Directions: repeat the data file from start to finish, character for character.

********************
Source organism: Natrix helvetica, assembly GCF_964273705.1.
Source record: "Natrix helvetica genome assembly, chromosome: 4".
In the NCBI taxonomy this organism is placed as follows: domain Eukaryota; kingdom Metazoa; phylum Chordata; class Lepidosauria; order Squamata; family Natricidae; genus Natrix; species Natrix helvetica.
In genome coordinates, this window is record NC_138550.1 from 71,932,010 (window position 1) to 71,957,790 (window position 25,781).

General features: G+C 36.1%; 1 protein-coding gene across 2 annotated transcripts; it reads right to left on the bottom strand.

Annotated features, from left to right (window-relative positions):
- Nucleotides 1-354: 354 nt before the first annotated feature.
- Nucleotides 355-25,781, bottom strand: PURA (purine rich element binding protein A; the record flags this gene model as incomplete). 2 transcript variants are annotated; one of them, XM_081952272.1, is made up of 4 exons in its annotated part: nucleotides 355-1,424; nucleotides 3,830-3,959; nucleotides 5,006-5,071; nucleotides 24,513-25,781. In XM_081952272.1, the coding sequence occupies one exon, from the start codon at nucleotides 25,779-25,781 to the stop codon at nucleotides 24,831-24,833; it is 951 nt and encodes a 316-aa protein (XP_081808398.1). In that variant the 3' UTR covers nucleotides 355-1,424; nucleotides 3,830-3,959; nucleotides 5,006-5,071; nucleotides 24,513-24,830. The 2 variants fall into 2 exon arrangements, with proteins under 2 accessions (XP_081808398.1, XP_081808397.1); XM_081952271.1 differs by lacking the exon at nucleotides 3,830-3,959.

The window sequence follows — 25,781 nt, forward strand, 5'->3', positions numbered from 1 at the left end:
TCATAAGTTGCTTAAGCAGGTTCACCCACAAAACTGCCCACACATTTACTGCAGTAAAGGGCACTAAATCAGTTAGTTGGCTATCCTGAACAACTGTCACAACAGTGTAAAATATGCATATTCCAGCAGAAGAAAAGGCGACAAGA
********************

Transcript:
Source organism: Natrix helvetica, assembly GCF_964273705.1.
Source record: "Natrix helvetica genome assembly, chromosome: 4".
In the NCBI taxonomy this organism is placed as follows: domain Eukaryota; kingdom Metazoa; phylum Chordata; class Lepidosauria; order Squamata; family Natricidae; genus Natrix; species Natrix helvetica.
In genome coordinates, this window is record NC_138550.1 from 71,932,010 (window position 1) to 71,957,790 (window position 25,781).

General features: G+C 36.1%; 1 protein-coding gene across 2 annotated transcripts; it reads right to left on the bottom strand.

Annotated features, from left to right (window-relative positions):
- Nucleotides 1-354: 354 nt before the first annotated feature.
- Nucleotides 355-25,781, bottom strand: PURA (purine rich element binding protein A; the record flags this gene model as incomplete). 2 transcript variants are annotated; one of them, XM_081952272.1, is made up of 4 exons in its annotated part: nucleotides 355-1,424; nucleotides 3,830-3,959; nucleotides 5,006-5,071; nucleotides 24,513-25,781. In XM_081952272.1, the coding sequence occupies one exon, from the start codon at nucleotides 25,779-25,781 to the stop codon at nucleotides 24,831-24,833; it is 951 nt and encodes a 316-aa protein (XP_081808398.1). In that variant the 3' UTR covers nucleotides 355-1,424; nucleotides 3,830-3,959; nucleotides 5,006-5,071; nucleotides 24,513-24,830. The 2 variants fall into 2 exon arrangements, with proteins under 2 accessions (XP_081808398.1, XP_081808397.1); XM_081952271.1 differs by lacking the exon at nucleotides 3,830-3,959.

The window sequence follows — 25,781 nt, forward strand, 5'->3', positions numbered from 1 at the left end:
TCATAAGTTGCTTAAGCAGGTTCACCCACAAAACTGCCCACACATTTACTGCAGTAAAGGGCACTAAATCAGTTAGTTGGCTATCCTGAACAACTGTCACAACAGTGTAAAATATGCATATTCCAGCAGAAGAAAAGGCGACAAGA